In all the years of my association with AEI no one ever suggested, much less ordered, that I say or not say anything. Quite the opposite; I was specifically told never to expect any guidance and I was guaranteed it in advance, which is why I was comfortable being involved with AEI for many years. The culture of AEI is completely contrary to attempts at control of academic thinking or speech. Freedom of thought is sacrosanct. I can tell you from personal knowledge that in many other think tanks in Washington that is not the case. At AEI, however, it is hard to imagine that these accusations could be true.

Or this one from Jack Calfee:

I have long admired Frum’s work, although I confess to not having paid much attention to his critiques of Republicans and conservatives. Speaking as one of the AEI health policy scholars, however, the notion that we have been muzzled on health care reform is bizarre. So many op-eds, so many AEI pubs, so many media appearances and interviews and quotes . . . I have to wonder whether David was quoted correctly on this point.

Or this one from Sally Satel:

I have never, ever been instructed/hinted/cajoled on what to say or write.

Or this from Edward Blum:

It has been my experience that AEI does not censor, discourage, or micromanage the work of its scholars and fellows or how they communicate with the press.

Or this from Rick Hess:

i’m curious about the sourcing of the Bartlett claim. i certainly never heard any such thing.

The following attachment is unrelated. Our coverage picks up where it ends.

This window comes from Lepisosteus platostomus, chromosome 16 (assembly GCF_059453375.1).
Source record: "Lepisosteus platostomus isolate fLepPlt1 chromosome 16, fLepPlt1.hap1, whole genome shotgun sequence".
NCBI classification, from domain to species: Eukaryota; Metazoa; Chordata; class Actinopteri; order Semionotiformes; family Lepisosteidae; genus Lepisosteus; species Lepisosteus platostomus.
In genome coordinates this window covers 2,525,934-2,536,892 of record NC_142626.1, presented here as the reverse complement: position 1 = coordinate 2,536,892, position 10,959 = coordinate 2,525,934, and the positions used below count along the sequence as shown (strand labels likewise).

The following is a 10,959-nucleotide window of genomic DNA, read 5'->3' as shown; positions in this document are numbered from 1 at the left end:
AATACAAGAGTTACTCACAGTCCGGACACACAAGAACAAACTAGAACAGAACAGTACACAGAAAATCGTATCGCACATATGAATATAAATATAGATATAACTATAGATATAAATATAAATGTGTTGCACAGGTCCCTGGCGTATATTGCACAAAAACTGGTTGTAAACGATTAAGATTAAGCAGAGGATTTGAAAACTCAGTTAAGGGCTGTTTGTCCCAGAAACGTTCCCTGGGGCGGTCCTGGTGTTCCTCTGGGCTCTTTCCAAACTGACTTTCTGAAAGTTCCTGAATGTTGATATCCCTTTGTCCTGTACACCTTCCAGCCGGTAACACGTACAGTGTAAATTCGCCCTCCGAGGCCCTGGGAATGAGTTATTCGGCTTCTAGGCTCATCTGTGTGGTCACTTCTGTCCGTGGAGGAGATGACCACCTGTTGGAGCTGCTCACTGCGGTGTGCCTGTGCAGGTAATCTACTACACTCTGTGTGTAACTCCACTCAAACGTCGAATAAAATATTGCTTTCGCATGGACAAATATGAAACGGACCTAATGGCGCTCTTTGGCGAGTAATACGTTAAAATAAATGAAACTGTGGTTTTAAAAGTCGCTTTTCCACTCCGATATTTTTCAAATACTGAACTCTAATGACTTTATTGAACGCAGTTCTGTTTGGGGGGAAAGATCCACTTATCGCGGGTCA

i do know that in my own field (K-12 and higher education), no one at AEI has ever attempted to steer, stifle, or influence my writing or speaking. this is particularly relevant, as much of my own work has been flagged over the years as heartburn-inducing by Bush administration proponents of No Child Left Behind and conservative proponents of school choice. indeed, AEI scholars writing on questions of education– including Charles Murray, Lynne Cheney, Christina Hoff Sommers, Mark Schneider, Andy Smarick, and myself have consistently reflected diverging and oft-contradictory views regarding policy, practice, and aims in our written and spoken work.

indeed, i’ll simply say that in my eight years at AEI I have felt far less intellectually constrained (through formal clearance mechansims or informal social norms) than i did in my previous role as a professor of education and government at the University of Virginia.

Does anyone at AEI have a different experience to relate? The offer of anonymity remains, even if you’re someone who already wrote me expressing a different opinion on the record. Meanwhile, all the folks who ran with the Bruce Bartlett angle — I’m looking at you, Howard Kurtz — should note that whatever else happens at AEI, good or bad, it is undeniably the case that various folks there have been commenting on health care.

Incidentally, the think tank is foolish to lose the talents of David Frum.

Bartlett responds:

To begin with, I think the important thing about what David told me is that I believed it instantly because it seemed very plausible for two reasons. First, I know from personal experience and from private comments by people I know in the conservative think tank community that there is enormous pressure to follow the Republican Party line. Those that dissent keep their mouths shut lest it cost them their job, a promotion, friendships or just because they don’t like to be hassled by those they work with. I’ve known people who shifted their specialties so they wouldn’t have to work in areas where they had objections to the party line that may have only involved tactics.